I Promise to Share and Be A Friend
Before I started designing this print mailer, I did my due diligence and researched the socio-political workings of the Scouts enterprise. Naturally, my investigation elicited mixed reviews; commentary on gender bias, critiques about “the institution”, and reflections about the politics of a volunteer-based system. However, the qualities and insignias that drew me to this iconic collective weren’t based off the negative reviews on forums et al. Rather, my interest was rooted in the striking ties in which this traditional formation shaped my understanding of community.
My early assimilation (and short-lived allegiance) into the Girl Guides of Canada reached beyond Thin Mint cookies and Community Handbooks. A division of “tribes” brought me outside my comfort zone – separating me from my best friend and teaching me to fend for myself. It was through this that I was able to discover and experiment in fields otherwise obscured from my everyday reality.
In these formative years (6 – 10 years old), I was encouraged to expand my skill set via the accumulation of “badges”. From ‘Emergency Preparedness’ to ‘Recycling’ to ‘Cultural Awareness’, Scouts primed young girls to be well-rounded individuals with sound work ethics. We were taught the foundations of teamwork: collaboration, inclusivity, open-mindedness, and perseverance. Any sense of hesitation or trepidation in trying the unknown was subdued, with the promise of a well-decorated sash and fun times with your friends.
Though I ultimately stopped going to regimented meetings so I could watch Clay Aiken on American Idol (seriously), the community will forever be representative of positivity and inclusivity. I believe that it shaped many of my primitive values and understanding of collaboration, teamwork, friendship, and goal-setting.
My early experiences with the Girl Guides of Canada positioned the community as an important extra-curricular, and these ideals have transcended into my adult life. In the creative industry, competition is rampant and people are hesitant to collaborate (unless it means gaining the most amount of shares, numbers, and likes). Scouts has conditioned my understanding of collaboration – even if transient – and has taught me, through those badges, that shared successes and great outcomes are from sharing ideas.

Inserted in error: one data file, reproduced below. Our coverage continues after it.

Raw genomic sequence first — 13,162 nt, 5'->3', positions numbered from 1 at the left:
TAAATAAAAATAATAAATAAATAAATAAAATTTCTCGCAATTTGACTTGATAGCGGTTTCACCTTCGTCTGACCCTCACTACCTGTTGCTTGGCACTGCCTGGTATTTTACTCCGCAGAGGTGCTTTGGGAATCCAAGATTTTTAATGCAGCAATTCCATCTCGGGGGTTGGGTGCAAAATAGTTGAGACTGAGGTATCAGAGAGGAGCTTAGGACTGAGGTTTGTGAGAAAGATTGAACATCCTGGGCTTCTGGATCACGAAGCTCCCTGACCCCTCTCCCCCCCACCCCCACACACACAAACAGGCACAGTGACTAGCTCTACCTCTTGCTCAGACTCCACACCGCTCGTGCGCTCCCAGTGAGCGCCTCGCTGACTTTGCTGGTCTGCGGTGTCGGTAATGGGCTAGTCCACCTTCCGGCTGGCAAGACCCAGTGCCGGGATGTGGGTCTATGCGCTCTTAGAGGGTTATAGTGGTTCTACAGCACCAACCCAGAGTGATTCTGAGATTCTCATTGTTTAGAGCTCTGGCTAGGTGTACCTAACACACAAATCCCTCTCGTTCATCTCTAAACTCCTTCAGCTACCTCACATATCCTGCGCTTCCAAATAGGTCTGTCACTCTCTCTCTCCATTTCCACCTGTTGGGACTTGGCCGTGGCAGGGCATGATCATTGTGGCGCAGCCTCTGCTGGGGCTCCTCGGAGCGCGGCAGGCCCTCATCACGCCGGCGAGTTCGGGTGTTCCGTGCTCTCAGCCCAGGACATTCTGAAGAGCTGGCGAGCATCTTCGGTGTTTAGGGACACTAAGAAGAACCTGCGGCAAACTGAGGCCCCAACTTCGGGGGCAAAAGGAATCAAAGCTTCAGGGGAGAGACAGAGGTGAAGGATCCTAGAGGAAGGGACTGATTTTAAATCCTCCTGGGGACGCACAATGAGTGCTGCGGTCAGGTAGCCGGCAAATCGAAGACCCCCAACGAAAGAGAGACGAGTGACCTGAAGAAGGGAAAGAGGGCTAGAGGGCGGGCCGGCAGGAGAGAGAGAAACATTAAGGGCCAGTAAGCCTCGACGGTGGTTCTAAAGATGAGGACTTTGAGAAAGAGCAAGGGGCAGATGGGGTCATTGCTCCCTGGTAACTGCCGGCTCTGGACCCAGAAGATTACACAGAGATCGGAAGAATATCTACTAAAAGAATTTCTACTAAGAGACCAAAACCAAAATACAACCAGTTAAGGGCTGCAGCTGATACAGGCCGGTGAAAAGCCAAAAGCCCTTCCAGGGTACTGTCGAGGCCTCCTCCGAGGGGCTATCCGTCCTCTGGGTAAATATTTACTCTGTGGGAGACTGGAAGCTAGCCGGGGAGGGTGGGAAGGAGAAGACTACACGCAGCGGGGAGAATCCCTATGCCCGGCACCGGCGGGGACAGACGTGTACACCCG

Kastor & Pollux is a business, but its main focus is promoting a shared community model directly integrated with shared successes. Something I try to promote to my team is a broad understanding that what we do needs to be viewed as a cohesive whole. While we may identify as one title – a “Graphic Designer”, a “Videographer”, an “Editor” on our LinkedIn CVs, we are all worth so much more than one generic title.
A great deal of what we do as creatives is truly contingent on being unafraid to try new things. I believe it’s only through curiosity and experimentation that you acquire new skills sets. Much like earning Scout “badges”, we, as a team, can find ways to distill what we’re capable of. The individuals comprising the Kastor & Pollux community are all working parts of the business and definitive of the services that we can offer.
The whole may be greater than the sum of its parts, the the parts are all pretty important as well. Because what is a great “Graphic Designer” without great ideas? And what is a great “Editor” without great content?
Kastor & Pollux is a full-service digital and experiences agency designed to connect with a savvy and progressive new media audience. Combining the traditional capabilities of a digital studio with a personality-led approach to content creation, Kastor & Pollux provides social credibility and established distribution.
This mailer is one of Kastor & Pollux’s print initiatives. In an age driven by the digital, we aim to be able to step back and provide a tangible experience for our consumer.
Designed by: Dani Roche
Produced by: Dani Roche
Photographed by: Dani Reynolds